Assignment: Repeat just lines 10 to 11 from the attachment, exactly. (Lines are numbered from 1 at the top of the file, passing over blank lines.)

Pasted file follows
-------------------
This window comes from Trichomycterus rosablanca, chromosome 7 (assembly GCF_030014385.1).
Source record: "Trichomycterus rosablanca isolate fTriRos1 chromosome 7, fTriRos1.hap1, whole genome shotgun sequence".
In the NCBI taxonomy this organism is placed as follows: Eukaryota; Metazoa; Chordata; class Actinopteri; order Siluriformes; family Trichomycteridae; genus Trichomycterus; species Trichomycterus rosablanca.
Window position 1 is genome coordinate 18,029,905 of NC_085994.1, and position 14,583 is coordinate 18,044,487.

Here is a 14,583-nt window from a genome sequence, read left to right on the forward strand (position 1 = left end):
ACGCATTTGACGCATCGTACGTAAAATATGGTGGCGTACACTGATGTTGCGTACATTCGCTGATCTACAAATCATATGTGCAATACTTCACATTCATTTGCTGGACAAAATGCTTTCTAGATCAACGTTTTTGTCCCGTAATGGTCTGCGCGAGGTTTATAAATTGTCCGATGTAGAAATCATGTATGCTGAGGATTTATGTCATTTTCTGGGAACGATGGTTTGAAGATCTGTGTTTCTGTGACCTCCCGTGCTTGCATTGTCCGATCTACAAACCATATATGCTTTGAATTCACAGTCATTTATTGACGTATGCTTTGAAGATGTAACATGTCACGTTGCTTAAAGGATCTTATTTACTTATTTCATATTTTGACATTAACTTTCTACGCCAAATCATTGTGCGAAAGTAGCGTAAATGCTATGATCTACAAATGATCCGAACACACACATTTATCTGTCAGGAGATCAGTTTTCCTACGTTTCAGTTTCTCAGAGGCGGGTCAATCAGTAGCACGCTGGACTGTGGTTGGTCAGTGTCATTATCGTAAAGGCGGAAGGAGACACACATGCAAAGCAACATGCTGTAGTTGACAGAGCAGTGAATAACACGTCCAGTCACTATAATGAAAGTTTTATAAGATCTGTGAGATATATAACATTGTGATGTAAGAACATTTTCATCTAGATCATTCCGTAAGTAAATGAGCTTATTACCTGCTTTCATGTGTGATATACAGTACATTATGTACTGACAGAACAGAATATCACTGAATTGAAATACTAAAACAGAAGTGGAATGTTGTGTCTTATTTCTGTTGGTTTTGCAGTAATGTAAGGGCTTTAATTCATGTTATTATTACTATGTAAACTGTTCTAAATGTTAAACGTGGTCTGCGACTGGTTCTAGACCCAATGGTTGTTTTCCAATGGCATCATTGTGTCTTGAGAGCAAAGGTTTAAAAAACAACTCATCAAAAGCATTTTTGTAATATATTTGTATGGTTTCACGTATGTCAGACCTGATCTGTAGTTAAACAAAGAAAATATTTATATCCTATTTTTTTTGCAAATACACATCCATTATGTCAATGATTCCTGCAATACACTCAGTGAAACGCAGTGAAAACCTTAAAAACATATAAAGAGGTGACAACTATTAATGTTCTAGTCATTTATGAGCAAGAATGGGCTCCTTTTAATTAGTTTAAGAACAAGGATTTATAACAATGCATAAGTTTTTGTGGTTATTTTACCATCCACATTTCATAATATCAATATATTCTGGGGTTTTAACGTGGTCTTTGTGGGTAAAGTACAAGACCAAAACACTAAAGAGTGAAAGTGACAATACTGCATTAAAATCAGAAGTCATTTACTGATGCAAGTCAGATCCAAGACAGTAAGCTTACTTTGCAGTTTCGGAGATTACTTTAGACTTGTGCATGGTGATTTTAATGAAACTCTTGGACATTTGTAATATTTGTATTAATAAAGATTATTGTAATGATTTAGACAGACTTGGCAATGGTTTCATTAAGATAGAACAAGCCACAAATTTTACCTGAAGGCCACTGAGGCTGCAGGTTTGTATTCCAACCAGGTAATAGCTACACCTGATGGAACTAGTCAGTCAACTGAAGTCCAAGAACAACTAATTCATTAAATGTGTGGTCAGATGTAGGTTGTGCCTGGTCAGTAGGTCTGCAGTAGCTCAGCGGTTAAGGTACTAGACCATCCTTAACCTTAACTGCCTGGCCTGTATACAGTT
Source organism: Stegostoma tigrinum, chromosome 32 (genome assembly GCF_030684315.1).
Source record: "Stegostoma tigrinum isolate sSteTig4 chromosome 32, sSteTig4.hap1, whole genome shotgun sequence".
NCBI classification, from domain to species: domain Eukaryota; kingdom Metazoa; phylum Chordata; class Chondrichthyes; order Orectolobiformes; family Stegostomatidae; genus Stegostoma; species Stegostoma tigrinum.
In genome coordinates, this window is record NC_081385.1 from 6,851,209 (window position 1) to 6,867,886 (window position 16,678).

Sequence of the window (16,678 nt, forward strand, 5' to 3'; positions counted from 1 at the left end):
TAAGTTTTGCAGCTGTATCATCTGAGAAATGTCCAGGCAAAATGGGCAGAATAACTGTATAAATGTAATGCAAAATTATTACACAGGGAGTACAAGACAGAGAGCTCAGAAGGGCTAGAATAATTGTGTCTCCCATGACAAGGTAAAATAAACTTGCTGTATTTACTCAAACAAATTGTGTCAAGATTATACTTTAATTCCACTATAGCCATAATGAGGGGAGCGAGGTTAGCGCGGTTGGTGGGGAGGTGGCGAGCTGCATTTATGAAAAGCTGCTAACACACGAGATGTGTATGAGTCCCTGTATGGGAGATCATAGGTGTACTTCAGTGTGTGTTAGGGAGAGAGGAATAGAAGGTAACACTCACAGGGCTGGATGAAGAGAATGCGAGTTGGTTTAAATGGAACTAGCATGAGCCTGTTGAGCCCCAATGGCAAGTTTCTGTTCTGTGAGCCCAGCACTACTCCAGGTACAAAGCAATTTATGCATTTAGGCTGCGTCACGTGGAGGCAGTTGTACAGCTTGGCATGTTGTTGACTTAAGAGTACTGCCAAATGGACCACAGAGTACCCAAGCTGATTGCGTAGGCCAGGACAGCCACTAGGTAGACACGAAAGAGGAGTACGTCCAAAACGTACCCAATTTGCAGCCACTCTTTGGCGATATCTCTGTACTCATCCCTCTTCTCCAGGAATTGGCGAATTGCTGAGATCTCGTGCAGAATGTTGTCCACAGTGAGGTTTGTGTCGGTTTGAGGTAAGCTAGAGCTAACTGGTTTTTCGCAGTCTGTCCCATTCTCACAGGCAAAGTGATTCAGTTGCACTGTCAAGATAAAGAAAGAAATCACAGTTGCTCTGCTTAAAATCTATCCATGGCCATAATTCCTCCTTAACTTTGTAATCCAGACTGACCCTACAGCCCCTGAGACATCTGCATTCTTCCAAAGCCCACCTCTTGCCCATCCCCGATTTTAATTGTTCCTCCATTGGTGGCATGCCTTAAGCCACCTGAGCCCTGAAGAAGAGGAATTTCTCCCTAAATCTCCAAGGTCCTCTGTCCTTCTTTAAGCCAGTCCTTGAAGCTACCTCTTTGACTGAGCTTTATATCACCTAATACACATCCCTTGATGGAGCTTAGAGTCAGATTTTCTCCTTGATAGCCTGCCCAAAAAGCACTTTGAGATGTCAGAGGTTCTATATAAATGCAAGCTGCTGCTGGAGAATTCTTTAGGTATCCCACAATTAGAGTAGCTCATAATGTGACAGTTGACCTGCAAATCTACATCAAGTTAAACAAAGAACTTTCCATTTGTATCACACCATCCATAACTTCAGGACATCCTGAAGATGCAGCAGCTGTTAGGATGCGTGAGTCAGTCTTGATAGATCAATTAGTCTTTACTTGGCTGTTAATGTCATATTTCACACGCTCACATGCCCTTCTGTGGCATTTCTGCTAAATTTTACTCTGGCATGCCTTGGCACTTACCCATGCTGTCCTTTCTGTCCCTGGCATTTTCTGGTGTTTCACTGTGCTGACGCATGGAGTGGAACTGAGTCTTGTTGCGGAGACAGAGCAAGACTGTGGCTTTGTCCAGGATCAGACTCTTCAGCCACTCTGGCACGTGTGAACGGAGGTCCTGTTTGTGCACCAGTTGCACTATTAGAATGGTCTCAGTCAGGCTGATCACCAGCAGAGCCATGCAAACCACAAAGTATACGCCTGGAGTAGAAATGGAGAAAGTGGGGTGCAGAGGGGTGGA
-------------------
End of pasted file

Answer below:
In genome coordinates, this window is record NC_081385.1 from 6,851,209 (window position 1) to 6,867,886 (window position 16,678).

Sequence of the window (16,678 nt, forward strand, 5' to 3'; positions counted from 1 at the left end):